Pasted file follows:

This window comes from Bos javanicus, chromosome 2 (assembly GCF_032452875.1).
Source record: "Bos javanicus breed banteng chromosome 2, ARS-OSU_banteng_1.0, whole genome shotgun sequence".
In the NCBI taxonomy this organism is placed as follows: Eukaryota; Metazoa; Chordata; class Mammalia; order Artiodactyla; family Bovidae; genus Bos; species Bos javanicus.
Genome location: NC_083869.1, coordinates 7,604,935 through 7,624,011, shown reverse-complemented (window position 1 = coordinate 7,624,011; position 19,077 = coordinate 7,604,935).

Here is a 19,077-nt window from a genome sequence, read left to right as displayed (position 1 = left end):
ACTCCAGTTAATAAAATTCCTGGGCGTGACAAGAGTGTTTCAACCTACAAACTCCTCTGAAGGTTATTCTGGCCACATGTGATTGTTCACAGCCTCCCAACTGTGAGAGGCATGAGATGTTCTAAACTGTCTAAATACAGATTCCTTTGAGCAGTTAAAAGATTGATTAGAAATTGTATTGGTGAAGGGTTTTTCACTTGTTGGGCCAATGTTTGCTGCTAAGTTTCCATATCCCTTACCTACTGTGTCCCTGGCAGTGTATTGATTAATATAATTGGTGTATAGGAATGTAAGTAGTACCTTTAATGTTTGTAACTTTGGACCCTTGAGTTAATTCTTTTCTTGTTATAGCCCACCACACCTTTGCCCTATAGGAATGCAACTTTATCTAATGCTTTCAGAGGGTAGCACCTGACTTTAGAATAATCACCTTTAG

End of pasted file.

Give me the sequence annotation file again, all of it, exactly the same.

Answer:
This window comes from Bos javanicus, chromosome 2 (assembly GCF_032452875.1).
Source record: "Bos javanicus breed banteng chromosome 2, ARS-OSU_banteng_1.0, whole genome shotgun sequence".
In the NCBI taxonomy this organism is placed as follows: Eukaryota; Metazoa; Chordata; class Mammalia; order Artiodactyla; family Bovidae; genus Bos; species Bos javanicus.
Genome location: NC_083869.1, coordinates 7,604,935 through 7,624,011, shown reverse-complemented (window position 1 = coordinate 7,624,011; position 19,077 = coordinate 7,604,935).

Here is a 19,077-nt window from a genome sequence, read left to right as displayed (position 1 = left end):
ACTCCAGTTAATAAAATTCCTGGGCGTGACAAGAGTGTTTCAACCTACAAACTCCTCTGAAGGTTATTCTGGCCACATGTGATTGTTCACAGCCTCCCAACTGTGAGAGGCATGAGATGTTCTAAACTGTCTAAATACAGATTCCTTTGAGCAGTTAAAAGATTGATTAGAAATTGTATTGGTGAAGGGTTTTTCACTTGTTGGGCCAATGTTTGCTGCTAAGTTTCCATATCCCTTACCTACTGTGTCCCTGGCAGTGTATTGATTAATATAATTGGTGTATAGGAATGTAAGTAGTACCTTTAATGTTTGTAACTTTGGACCCTTGAGTTAATTCTTTTCTTGTTATAGCCCACCACACCTTTGCCCTATAGGAATGCAACTTTATCTAATGCTTTCAGAGGGTAGCACCTGACTTTAGAATAATCACCTTTAG